But there has been a flurry of recent disclosures related to Trump and top advisers on Ukraine that are drawing scrutiny. Leading Democratic investigators question whether Trump briefly withheld security aid to Ukraine to pressure the Ukrainian government and new Ukrainian President Volodymyr Zelenskiy to conduct investigations that might help him politically. Trump was asked about the matter Friday and did not deny discussing an investigation of former Vice President Joe Biden with Zelenskiy.
The New York Times and The Washington Post reported Sept. 19 that the whistleblower's complaint involves Trump and Ukraine. Here's a brief timeline of relevant facts and events: — May 9, 2019: Trump's personal attorney, Rudy Giuliani, acknowledges he plans to travel to Ukraine to urge the new government to investigate the role Biden's son Hunter had in a gas company owned by a Ukrainian businessman. Giuliani says he will also press for a review of allegations circulating in conservative circles that Ukraine may have helped Hillary Clinton's campaign. Giuliani cancels the trip amid criticism but continues his lobbying campaign over ensuing months.
—July 25, 2019: Zelenskiy and Trump have a phone conversation. The Ukrainian readout describes Trump as "convinced that the new Ukrainian government will be able to quickly improve image of Ukraine, complete investigation of corruption cases, which inhibited the interaction between Ukraine and the USA." A less detailed White House readout said Trump called Zelenskiy "to congratulate him on his recent election."
—Aug. 12, 2019: The inspector general of the intelligence community receives a complaint from a whistleblower describing an "urgent concern." Over the ensuing two weeks, Inspector General Michael Atkinson investigates the complaint, determines that it meets the definition of an "urgent concern," which could include a violation of the law or an executive order, and finds the complaint "credible."
—Aug. 28, 2019: Politico reports that Trump has put a hold on $250 million in military aid to Ukraine. —Sept. 9, 2019: Atkinson reveals the existence of the whistleblower's complaint to lawmakers and the refusal of the acting director of national intelligence, Joseph Maguire, to transmit it to the intelligence committees as directed by the law. Atkinson notes that Maguire disagreed with his conclusions and appeared to be treating the complaint differently than in similar past cases.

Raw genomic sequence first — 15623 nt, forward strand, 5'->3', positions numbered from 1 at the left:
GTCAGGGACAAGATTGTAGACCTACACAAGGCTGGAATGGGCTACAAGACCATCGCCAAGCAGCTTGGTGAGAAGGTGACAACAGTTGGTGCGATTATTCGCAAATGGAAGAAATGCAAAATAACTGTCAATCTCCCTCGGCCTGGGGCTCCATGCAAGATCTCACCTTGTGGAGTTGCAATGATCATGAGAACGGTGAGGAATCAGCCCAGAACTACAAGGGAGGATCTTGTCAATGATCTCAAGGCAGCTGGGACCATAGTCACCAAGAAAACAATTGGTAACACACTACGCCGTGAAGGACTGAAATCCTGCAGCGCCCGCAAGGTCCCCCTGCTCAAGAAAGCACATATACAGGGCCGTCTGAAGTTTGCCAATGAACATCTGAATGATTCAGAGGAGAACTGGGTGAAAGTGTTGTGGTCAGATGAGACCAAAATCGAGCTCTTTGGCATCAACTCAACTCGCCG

Separately, three House committees announce a joint investigation into Giuliani's activities in Ukraine, writing the administration seeking information and documents about Trump's and Giuliani's efforts "to coerce the Ukrainian government into pursuing two politically-motivated investigations under the guise of anti-corruption activity."
—Sept. 11-12, 2019: In advance of a Senate Appropriations Committee vote designed to force the release of the $250 million military aid package, the administration relents and frees up the military aid, along with $142 billion in State Department funds. The panel is laden with Republicans sympathetic to Ukraine.
—Sept. 13, 2019: The House intelligence committee chairman, Adam Schiff, D-Calif., demands in letters that the whistleblower complaint be turned over to him in keeping with the law and past practice. Maguire refuses, and Schiff issues a subpoena for the complaint on Sept. 13. Maguire again refuses, claiming Schiff does not have a right to the document under a technical reading of the stature because the complaint concerns the "conduct by someone outside the intelligence community." Maguire also says he is too busy to immediately testify before Schiff's committee. A hearing is slated for Sept. 26.
—Sept. 19, 2019: The Washington Post and The New York Times report that the whistleblower's complaint involves Trump's call with the Ukrainian president. Giuliani makes an appearance on CNN and acknowledges he pressed Ukraine to investigate Biden.
—Sept. 20, 2019: Trump is asked if he brought up Biden in the call with Zelenskiy. He replies, "It doesn't matter what I discussed." He also uses the moment to urge the media "to look into" Biden's background with Ukraine. A person who was briefed on the call said Trump urged Zelenskiy to investigate Biden's son, Hunter, who worked for a Ukrainian gas company.